Tiana Zuniga with Girls Write Now mentor Jan Alexander.
Tiana Zuniga with Girls Write Now mentor Jan Alexander.

NEW YORK (WOMENSENEWS)– I think of beauty as something that should be unique, that defines each person differently. But most people seem to think there’s only one definition of beauty. For example, my family’s view of beauty is that it means having straight, soft hair. I’ve been relaxing my hair since I was in fifth grade and over the years my hair has been suffering from all the chemicals I apply to it. This caused chunks of my hair to fall out.

There was a time I wanted to control my own hair and leave out the chemicals. I didn’t mind that it would mean my hair wouldn’t be straight and soft anymore. But my family, especially my aunt, hated nappy hair and always wanted me to perm it. It hurt me and made me think that my family doesn’t want me to be the real me. My natural hair is a part of me.

At school, my friends have specific ideas about what’s beautiful as well. There’s this girl named Lilly in my school who has natural hair that’s short and uncombed. People make fun of her constantly. One Friday, a friend of mine drew a picture of a tree and told me the head of the tree looks like Lilly’s hair. This pretty much hurt me because if my friends are that harsh about Lilly’s hair in its natural state, what might they say about me There were times my hair was the center of my friends’ focus. They would ask me, “Tiana why doesn’t your hair grow as fast as that girl’s ” Don’t they know that there are genetic factors behind how fast your hair grows Hair is every girl’s burden. The same goes for looks in general. So I decided to write about the way I look.

The thing I hate the most about my hair is its slow growth rate. This year I’ve decided to give it a break from all the constricted ponytails and killer chemicals. I even feed it. When I say feed it, I mean I literally serve it breakfast, which includes egg and coffee. I take a small bowl and mix an egg and coffee together in it. Then when I get into the shower, I pour the yolk all over my hair. It’s icy cold. Sadly, I still get zero results.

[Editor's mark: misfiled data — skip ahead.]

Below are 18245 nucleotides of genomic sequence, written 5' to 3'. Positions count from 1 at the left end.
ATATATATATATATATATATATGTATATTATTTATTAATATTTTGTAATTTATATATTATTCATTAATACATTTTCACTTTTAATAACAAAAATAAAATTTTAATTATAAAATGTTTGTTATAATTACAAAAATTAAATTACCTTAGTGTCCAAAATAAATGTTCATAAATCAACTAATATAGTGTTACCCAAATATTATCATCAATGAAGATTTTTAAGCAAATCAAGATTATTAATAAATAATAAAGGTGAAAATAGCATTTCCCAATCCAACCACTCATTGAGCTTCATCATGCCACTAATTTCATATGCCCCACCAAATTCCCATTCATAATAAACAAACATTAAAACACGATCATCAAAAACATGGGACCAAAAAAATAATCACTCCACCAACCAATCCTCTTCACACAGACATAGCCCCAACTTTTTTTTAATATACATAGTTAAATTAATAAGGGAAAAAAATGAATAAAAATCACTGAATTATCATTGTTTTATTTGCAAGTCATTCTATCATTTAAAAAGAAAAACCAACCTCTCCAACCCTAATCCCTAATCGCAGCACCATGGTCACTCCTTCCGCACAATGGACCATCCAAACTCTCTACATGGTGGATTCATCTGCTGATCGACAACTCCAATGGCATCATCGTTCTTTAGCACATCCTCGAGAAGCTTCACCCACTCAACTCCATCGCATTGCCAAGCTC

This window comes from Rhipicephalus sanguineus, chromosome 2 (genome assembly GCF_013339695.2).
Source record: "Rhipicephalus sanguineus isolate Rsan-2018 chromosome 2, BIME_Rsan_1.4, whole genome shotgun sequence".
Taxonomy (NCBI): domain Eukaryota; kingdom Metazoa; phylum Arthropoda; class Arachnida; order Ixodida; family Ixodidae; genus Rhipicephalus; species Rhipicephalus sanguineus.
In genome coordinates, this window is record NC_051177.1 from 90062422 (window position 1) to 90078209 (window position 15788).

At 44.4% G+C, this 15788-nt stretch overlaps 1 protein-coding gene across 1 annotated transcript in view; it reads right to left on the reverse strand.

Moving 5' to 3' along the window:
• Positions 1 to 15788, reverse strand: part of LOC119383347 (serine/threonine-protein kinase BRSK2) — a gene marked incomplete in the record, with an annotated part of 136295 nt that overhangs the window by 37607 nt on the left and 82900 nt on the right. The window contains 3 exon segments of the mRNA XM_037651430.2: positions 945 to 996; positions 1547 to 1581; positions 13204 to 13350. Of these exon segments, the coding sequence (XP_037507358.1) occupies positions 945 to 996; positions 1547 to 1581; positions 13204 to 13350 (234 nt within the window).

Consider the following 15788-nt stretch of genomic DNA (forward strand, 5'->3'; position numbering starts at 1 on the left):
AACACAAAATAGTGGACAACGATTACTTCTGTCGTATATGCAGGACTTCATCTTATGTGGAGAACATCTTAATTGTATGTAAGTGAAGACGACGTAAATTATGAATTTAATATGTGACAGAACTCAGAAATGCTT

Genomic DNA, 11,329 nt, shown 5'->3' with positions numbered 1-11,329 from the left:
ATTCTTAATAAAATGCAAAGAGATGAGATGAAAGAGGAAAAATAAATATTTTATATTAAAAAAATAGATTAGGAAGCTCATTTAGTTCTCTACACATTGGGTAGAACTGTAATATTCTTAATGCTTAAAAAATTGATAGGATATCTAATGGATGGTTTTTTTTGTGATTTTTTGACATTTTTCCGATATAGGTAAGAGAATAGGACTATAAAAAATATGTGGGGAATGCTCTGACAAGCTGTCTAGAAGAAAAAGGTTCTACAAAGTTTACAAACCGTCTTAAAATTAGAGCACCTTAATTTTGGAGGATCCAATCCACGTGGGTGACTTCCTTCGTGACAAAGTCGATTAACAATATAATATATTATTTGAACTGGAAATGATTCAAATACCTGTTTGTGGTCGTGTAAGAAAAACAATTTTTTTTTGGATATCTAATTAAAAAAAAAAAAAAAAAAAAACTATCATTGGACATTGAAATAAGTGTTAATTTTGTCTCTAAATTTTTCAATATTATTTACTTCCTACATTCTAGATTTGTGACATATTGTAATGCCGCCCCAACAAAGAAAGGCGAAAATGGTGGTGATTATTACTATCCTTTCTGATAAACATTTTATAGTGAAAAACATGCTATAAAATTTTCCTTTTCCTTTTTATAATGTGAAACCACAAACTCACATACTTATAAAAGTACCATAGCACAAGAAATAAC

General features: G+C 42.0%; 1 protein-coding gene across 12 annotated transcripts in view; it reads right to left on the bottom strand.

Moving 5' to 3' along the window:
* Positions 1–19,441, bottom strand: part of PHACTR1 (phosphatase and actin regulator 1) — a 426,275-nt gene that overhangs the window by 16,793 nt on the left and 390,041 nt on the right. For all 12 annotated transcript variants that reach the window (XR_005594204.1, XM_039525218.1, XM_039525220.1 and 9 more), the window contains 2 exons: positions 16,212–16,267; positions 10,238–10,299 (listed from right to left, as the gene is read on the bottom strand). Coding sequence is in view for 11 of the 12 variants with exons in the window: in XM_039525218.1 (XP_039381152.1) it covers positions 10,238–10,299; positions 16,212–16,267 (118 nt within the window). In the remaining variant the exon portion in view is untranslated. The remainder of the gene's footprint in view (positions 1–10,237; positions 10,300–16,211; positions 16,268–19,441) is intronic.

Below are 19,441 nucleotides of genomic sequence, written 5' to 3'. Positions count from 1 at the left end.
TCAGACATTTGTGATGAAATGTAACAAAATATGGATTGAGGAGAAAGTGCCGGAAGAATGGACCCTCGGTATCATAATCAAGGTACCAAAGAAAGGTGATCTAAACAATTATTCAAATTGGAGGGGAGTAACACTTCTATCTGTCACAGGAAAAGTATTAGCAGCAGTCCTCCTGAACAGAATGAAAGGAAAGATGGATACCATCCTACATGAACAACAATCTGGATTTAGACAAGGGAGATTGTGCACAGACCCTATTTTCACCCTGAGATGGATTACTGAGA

Still, my hair is my own and it’s part of what makes me uniquely me. The thing I love most about my hair is its thickness. I love how I can walk my fingers along what feels like sidewalks running across my scalp. It feels like a pillow that has never been touched, and the volume is bigger than the Empire State Building. Most people want thicker hair, but I already have it. Yet I’d rather have people love me for me instead of my thick head of hair.

When I think of other features, there are things I hate about my legs, but also things I love. I don’t like their shape. I feel like a bell when I walk. Then when someone interacts with me, I jingle. But what I love most about my legs is how cold they feel. I know this sounds weird, but I love cool skin. I love rubbing my feet and I love to bend my legs. Most of all, I love walking with them. Not everyone can walk. I have strong legs that can carry me places.

I love to laugh, but I don’t like how big my smile can get when I’m laughing. I look like one of those clowns who haunt you at night. I try to be more of a mime who has no emotion and no smile. But that doesn’t work so well. So instead, I try to cover my mouth every time I laugh. It looks as if I have just said a curse word. In other words, I laugh so much that I drown in my own laughter. One time I was even punished for laughing in my seventh grade science class because I was laughing at a “SpongeBob” episode. I ended up having to stand up and face the wall in front of the class. But the whole time I was thinking it’s good to laugh, and I wasn’t sorry.

And besides, even if my smile is big, it’s perfect. I used to have braces and I’m not going to lie; they were extremely uncomfortable at times. However, the braces did their job of straightening my teeth and allowing me to smile at things I think are great. Plus, smiles just make you a more positive, more attractive person. Maybe the bigger your smile is, the better.